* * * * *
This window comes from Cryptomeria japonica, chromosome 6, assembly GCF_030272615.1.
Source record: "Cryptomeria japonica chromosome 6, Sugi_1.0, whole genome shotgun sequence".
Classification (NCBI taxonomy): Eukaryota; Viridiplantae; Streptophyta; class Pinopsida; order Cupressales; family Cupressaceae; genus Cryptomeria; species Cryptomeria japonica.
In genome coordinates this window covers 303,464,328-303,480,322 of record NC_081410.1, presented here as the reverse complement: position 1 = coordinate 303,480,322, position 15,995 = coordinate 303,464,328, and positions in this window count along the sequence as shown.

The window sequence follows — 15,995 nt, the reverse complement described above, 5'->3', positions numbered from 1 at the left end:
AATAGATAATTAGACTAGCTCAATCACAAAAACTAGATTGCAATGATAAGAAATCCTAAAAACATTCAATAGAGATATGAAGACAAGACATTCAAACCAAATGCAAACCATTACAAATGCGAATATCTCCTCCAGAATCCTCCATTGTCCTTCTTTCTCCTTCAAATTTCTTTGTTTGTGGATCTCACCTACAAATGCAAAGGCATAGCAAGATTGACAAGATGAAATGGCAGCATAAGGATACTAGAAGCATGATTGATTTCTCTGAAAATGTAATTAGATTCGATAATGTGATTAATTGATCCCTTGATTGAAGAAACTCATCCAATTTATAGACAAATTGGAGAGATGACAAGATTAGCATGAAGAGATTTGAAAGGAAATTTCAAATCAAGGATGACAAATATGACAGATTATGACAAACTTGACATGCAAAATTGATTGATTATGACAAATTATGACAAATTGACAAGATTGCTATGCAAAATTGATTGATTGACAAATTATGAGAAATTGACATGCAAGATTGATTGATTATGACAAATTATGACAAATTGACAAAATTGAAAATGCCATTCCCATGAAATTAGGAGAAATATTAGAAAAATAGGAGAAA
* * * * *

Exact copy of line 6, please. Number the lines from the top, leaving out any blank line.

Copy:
AATAGATAATTAGACTAGCTCAATCACAAAAACTAGATTGCAATGATAAGAAATCCTAAAAACATTCAATAGAGATATGAAGACAAGACATTCAAACCAAATGCAAACCATTACAAATGCGAATATCTCCTCCAGAATCCTCCATTGTCCTTCTTTCTCCTTCAAATTTCTTTGTTTGTGGATCTCACCTACAAATGCAAAGGCATAGCAAGATTGACAAGATGAAATGGCAGCATAAGGATACTAGAAGCATGATTGATTTCTCTGAAAATGTAATTAGATTCGATAATGTGATTAATTGATCCCTTGATTGAAGAAACTCATCCAATTTATAGACAAATTGGAGAGATGACAAGATTAGCATGAAGAGATTTGAAAGGAAATTTCAAATCAAGGATGACAAATATGACAGATTATGACAAACTTGACATGCAAAATTGATTGATTATGACAAATTATGACAAATTGACAAGATTGCTATGCAAAATTGATTGATTGACAAATTATGAGAAATTGACATGCAAGATTGATTGATTATGACAAATTATGACAAATTGACAAAATTGAAAATGCCATTCCCATGAAATTAGGAGAAATATTAGAAAAATAGGAGAAA